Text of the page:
Benchmarks are not a myth. Some people are currently offering advice that they are too hard may try to make you feel bad. While scrutiny is welcome of any over-broad or misapplied benchmarks, they still serve a major purpose in any industry: measuring your business against the normal function of the rest of the industry.
An article was written a few months ago in a different magazine that did a tremendous disservice to the industry and I’m furious. In the article, the author dismissed the idea of a gross profit benchmark of 60% as a myth and that most shops can’t attain it.
That is patently false. The reasoning behind his statement shows a complete lack of understanding on how a shop’s financials are built, and how a shop produces net income. Further damaging the industry, the author rails against increasing labor rates that will sustain the shop and allow it to attract the best talent available to the market. Instead, the suggestion is to essentially let your customers tell you what your labor rate is and how much they should pay you. Let’s dissect this before my head explodes.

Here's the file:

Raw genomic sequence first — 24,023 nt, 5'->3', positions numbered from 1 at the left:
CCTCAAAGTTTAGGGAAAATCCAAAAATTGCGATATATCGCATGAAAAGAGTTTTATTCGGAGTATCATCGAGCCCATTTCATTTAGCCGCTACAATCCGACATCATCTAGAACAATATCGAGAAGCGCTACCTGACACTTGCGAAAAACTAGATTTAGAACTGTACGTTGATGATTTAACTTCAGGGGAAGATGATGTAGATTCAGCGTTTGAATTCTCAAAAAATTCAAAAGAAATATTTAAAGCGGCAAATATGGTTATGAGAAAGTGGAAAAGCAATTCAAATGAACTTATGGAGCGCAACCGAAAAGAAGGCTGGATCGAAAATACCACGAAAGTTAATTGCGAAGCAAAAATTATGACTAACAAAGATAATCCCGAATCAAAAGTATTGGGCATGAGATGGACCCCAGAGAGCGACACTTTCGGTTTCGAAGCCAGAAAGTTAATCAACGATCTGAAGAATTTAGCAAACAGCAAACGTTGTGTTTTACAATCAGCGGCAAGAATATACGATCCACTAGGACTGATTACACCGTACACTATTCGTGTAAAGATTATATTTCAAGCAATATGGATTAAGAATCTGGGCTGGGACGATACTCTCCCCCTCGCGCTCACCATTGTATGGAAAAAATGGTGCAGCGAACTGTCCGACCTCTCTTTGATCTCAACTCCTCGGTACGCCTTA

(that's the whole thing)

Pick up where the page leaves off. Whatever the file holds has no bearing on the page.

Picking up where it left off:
First: If your labor rate is $200/hr., people will complain it should be lower. If your labor rate is $150/hr., people will complain. $100? Complaints. $75? $50? Complaints. There will always be someone out there who thinks your rate is too high and should be lower. Furthermore, when was the last time a customer even brought up your labor rate? Two decades ago? If you have someone calling your shop asking what your labor rate is, it’s the shop down the street trying to sniff out what they should charge — not a customer. Today’s consumer, if price is their top priority, is looking at total cost of job, not an individual line item.